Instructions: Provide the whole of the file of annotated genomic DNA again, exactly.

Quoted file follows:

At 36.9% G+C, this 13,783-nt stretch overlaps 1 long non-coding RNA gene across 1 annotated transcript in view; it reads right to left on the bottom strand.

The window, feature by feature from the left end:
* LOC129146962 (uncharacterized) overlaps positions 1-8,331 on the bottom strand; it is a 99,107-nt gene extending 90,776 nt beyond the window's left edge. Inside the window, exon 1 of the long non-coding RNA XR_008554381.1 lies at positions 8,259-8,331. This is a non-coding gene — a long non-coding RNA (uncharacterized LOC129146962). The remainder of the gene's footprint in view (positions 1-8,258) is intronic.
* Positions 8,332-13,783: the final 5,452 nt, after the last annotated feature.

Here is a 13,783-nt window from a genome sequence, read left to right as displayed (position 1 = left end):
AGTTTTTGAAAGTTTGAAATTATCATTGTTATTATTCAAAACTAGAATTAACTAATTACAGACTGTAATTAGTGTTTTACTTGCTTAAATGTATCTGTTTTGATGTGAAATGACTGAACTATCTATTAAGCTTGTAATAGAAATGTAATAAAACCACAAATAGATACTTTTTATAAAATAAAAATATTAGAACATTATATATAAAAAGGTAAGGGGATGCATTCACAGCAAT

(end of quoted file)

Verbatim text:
At 36.9% G+C, this 13,783-nt stretch overlaps 1 long non-coding RNA gene across 1 annotated transcript in view; it reads right to left on the bottom strand.

The window, feature by feature from the left end:
* LOC129146962 (uncharacterized) overlaps positions 1-8,331 on the bottom strand; it is a 99,107-nt gene extending 90,776 nt beyond the window's left edge. Inside the window, exon 1 of the long non-coding RNA XR_008554381.1 lies at positions 8,259-8,331. This is a non-coding gene — a long non-coding RNA (uncharacterized LOC129146962). The remainder of the gene's footprint in view (positions 1-8,258) is intronic.
* Positions 8,332-13,783: the final 5,452 nt, after the last annotated feature.

Here is a 13,783-nt window from a genome sequence, read left to right as displayed (position 1 = left end):
AGTTTTTGAAAGTTTGAAATTATCATTGTTATTATTCAAAACTAGAATTAACTAATTACAGACTGTAATTAGTGTTTTACTTGCTTAAATGTATCTGTTTTGATGTGAAATGACTGAACTATCTATTAAGCTTGTAATAGAAATGTAATAAAACCACAAATAGATACTTTTTATAAAATAAAAATATTAGAACATTATATATAAAAAGGTAAGGGGATGCATTCACAGCAAT